A new entry in a series of articles exploring the Humanist worldview and tradition in an attempt to clarify what it is, how it is distinctive, and what value it has.
The recent revelation that Pastor Steve Chalke, a prominent evangelical minister in the UK, has embraced as legitimate monogomous same sex relationships, has incensed British Evangelicals into an uproar.
Chalke’s shift on this issue could be seen in terms of a shift toward a more Humanist ethic – it is certainly more humane, refusing to judge, as he now does, a subset of the population which is still oppressed But look closely and it’s clear that Humanist views on ethics are still strikingly different.
There are two primary differences between even Chalke’s now more liberal Christian ethical outlook and a Humanist ethical outlook: first, Chalke is happy to promote blatant falsehoods in the service of his ethical ideal; and second, he still gives ethical primacy to an authoritative text (scripture) over human experience. Both these problems are evident in the following quote from Chalke’s announcement regarding his change of heart on this issue:
Promiscuity is always damaging and dehumanising. Casual and self-centred expressions of sexuality – homosexual or heterosexual – never reflect God’s faithfulness, grace and self-giving love. Only a permanent and stable relationship, in which respect and faithfulness are given and received, can offer the security in which well-being and love can thrive.
It is obviously not true that “promiscuity is always damaging and dehumanising”, nor that “only a permanent and stable relationship, in which respect and faithfulness are given and received, can offer the security in which well-being and love can thrive”. There are plenty of people in the world who are sexually promiscuous and deeply fulfilled personally, and who conduct their sexual relationships in an ethical way which neither dehumanizes nor damages any party involved. There are many, too, who find deep well-being and love in non-traditional relationships.
Chalke would know this if he were merely willing to speak with people about their sexual experience: he would find that while some have had bad experiences with promiscuity, others have not. But instead of seeking evidence to support his ethical judgment Chalke simply asserts what he believes to be true, based on the anti-sex and traditionalist views of his religious tradition. He does not seem open to the evidence in front of him, and this marks a difference to the Humanist outlook.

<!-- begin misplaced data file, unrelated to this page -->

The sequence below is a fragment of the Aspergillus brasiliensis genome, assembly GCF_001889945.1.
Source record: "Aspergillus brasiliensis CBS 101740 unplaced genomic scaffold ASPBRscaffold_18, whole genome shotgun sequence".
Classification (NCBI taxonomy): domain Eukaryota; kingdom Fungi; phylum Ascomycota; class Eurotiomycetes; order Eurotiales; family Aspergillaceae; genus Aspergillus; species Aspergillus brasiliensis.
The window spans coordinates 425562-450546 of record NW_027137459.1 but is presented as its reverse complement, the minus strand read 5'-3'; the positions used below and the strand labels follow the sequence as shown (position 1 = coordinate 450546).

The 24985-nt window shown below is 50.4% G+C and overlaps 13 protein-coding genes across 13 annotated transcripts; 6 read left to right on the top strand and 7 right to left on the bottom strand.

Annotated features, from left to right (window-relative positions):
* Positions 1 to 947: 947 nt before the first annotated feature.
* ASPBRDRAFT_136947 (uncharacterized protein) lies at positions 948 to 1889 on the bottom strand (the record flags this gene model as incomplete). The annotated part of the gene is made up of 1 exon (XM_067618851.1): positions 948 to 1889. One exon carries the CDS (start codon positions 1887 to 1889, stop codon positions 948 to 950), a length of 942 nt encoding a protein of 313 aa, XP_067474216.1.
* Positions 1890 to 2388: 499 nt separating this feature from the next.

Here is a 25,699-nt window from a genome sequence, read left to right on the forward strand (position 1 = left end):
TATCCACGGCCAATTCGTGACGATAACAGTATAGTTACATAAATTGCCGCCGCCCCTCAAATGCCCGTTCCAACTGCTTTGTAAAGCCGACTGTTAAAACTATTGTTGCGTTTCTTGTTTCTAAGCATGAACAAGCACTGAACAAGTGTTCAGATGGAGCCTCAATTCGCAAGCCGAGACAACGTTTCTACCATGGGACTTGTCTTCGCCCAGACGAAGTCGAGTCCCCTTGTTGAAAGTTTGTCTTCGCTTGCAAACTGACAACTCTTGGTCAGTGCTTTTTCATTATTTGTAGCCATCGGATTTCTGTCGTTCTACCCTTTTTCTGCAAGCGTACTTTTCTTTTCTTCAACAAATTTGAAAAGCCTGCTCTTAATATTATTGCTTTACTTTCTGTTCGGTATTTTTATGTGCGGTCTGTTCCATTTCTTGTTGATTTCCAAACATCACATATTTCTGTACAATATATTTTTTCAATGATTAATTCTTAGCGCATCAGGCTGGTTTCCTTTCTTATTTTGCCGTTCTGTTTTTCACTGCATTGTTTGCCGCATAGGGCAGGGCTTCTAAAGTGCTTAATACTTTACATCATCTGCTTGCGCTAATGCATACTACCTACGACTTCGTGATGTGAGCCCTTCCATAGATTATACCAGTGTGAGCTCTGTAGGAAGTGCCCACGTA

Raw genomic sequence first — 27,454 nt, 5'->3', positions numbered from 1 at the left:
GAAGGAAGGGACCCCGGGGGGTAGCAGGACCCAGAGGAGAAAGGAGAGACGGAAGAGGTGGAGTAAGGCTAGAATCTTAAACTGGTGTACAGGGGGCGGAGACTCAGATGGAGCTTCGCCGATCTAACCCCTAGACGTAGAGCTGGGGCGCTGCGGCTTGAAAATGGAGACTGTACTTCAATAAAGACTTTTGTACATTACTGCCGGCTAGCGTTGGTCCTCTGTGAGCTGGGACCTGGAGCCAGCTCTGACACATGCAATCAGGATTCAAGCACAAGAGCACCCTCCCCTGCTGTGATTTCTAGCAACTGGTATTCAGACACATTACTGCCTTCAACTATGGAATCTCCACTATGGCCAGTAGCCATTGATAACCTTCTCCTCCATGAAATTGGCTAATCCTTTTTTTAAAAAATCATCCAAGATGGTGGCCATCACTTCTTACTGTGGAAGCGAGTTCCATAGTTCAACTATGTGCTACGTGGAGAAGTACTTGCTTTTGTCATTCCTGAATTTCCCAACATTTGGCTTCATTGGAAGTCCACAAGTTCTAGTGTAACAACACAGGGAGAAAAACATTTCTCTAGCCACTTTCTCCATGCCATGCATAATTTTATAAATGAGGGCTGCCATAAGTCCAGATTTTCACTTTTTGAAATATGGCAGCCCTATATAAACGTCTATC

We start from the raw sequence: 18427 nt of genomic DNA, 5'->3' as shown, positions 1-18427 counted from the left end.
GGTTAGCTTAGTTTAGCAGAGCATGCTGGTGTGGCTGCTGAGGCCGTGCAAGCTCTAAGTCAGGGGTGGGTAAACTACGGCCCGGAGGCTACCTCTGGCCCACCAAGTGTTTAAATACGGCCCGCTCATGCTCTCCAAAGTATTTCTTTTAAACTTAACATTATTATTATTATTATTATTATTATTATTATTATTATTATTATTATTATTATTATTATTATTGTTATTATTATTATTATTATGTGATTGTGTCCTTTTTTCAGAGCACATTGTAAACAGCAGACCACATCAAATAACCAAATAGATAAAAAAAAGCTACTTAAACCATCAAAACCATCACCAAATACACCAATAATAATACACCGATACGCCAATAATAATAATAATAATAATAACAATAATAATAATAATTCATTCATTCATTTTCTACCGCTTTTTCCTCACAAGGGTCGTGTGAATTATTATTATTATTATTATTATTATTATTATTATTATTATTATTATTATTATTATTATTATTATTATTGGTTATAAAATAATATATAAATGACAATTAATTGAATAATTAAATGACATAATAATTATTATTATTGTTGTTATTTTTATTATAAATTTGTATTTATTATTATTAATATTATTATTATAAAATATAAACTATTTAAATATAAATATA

The second problem is deeper, and much more pernicious: Chalke’s ethical system (like most theistic ethical positions I’ve examined) is basically inverted, in that it places primary ethical authority in a text, tradition, or figure of leadership (God, in this case), rather than in human experience. Instead of looking to people and our affairs for ethical guidance he looks to God.
The quote illustrates this: Casual and self-centred expressions of sexuality – homosexual or heterosexual – never reflect God’s faithfulness, grace and self-giving love.” The necessary implication here is that how human beings conduct their romantic relationships should ideally be a reflection of some characteristics of God. And a further implication of that is that, when a person’s own genuine desires and the characteristics of God don’t match up, God should “win” the conflict and the person should be content with misery.
I would call this an essentially authoritarian ethical outlook: some authority other than human experience has been established which is to be the arbiter of ethical conduct, and against which there is essentially no appeal. Chalke’s move here – to accept a subset of gay relationships – is not a fundamental shift in his ethical outlook (thought it may seem cataclysmic to his critics) but merely a reinterpretation of the same text he has always seen as ethically authoritative.
The discussion of Chalke’s revelation on the Unbelievable? radio show last week demonstrates this very clearly: the discussants (Chalke and opposing theologians who take a different view on homosexuality) were not really discussing what is best for gay people in this life – that seemed an almost entirely irrelevant consideration to them. Rather, they were discussing differing interpretations of the Bible. The idea that Chalke might question whether we should be making ethical decisions of the basis of what he interprets to be “God’s Best” never seemed to cross his mind. For him, “God’s best” comes before “Humankind’s Best” and is the yardstick of ethical judgment.
This is extremely dangerous. In any authoritarian ethical system people’s experience – their desires, their feelings, their autonomy, their rights – is placed lower on the list of considerations than whatever is considered to be authoritative. As I’ve written before, this reduces the process of ethical deliberation essentially to a form of literary criticism: a deadly form, since people’s lives and happiness hangs in the balance.
Humanists say no to this widespread way of thinking. We take the view that ethical decisions must be made always with their effects on people, in this life, at the top of our list of priorities (we might call this an “Experiential ethics”). Chalke, in taking a step toward acceptance, has done a good thing, and is to be commended for it. But his ethical outlook is still far from Humanist: while he grants irrelevant sources ethical authority his ethics is still authoritarian.